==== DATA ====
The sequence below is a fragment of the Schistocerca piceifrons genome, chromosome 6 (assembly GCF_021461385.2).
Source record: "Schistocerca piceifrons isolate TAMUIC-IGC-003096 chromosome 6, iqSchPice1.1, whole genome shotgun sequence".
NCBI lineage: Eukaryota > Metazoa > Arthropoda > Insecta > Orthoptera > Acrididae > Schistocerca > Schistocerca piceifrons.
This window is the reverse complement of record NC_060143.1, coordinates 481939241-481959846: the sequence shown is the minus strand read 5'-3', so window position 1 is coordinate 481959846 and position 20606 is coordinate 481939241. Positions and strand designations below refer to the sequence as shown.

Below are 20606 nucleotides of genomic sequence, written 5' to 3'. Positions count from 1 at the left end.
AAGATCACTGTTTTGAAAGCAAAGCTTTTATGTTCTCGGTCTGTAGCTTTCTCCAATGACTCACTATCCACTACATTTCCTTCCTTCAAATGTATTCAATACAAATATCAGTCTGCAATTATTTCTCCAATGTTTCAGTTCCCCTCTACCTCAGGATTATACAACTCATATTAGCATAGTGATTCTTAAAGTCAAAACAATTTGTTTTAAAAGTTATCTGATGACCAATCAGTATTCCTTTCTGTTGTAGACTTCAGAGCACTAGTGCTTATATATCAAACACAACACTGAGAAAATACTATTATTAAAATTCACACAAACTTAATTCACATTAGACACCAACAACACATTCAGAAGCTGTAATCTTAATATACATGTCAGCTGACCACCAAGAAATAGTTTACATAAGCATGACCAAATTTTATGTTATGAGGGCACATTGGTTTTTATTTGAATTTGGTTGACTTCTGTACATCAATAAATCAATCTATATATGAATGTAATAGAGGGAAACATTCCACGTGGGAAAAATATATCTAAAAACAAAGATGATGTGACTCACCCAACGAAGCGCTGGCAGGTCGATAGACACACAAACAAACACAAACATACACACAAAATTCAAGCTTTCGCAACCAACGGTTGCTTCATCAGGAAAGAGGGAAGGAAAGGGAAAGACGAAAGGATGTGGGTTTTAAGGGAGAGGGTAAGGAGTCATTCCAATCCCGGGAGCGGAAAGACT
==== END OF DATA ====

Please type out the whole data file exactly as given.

The sequence below is a fragment of the Schistocerca piceifrons genome, chromosome 6 (assembly GCF_021461385.2).
Source record: "Schistocerca piceifrons isolate TAMUIC-IGC-003096 chromosome 6, iqSchPice1.1, whole genome shotgun sequence".
NCBI lineage: Eukaryota > Metazoa > Arthropoda > Insecta > Orthoptera > Acrididae > Schistocerca > Schistocerca piceifrons.
This window is the reverse complement of record NC_060143.1, coordinates 481939241-481959846: the sequence shown is the minus strand read 5'-3', so window position 1 is coordinate 481959846 and position 20606 is coordinate 481939241. Positions and strand designations below refer to the sequence as shown.

Below are 20606 nucleotides of genomic sequence, written 5' to 3'. Positions count from 1 at the left end.
AAGATCACTGTTTTGAAAGCAAAGCTTTTATGTTCTCGGTCTGTAGCTTTCTCCAATGACTCACTATCCACTACATTTCCTTCCTTCAAATGTATTCAATACAAATATCAGTCTGCAATTATTTCTCCAATGTTTCAGTTCCCCTCTACCTCAGGATTATACAACTCATATTAGCATAGTGATTCTTAAAGTCAAAACAATTTGTTTTAAAAGTTATCTGATGACCAATCAGTATTCCTTTCTGTTGTAGACTTCAGAGCACTAGTGCTTATATATCAAACACAACACTGAGAAAATACTATTATTAAAATTCACACAAACTTAATTCACATTAGACACCAACAACACATTCAGAAGCTGTAATCTTAATATACATGTCAGCTGACCACCAAGAAATAGTTTACATAAGCATGACCAAATTTTATGTTATGAGGGCACATTGGTTTTTATTTGAATTTGGTTGACTTCTGTACATCAATAAATCAATCTATATATGAATGTAATAGAGGGAAACATTCCACGTGGGAAAAATATATCTAAAAACAAAGATGATGTGACTCACCCAACGAAGCGCTGGCAGGTCGATAGACACACAAACAAACACAAACATACACACAAAATTCAAGCTTTCGCAACCAACGGTTGCTTCATCAGGAAAGAGGGAAGGAAAGGGAAAGACGAAAGGATGTGGGTTTTAAGGGAGAGGGTAAGGAGTCATTCCAATCCCGGGAGCGGAAAGACT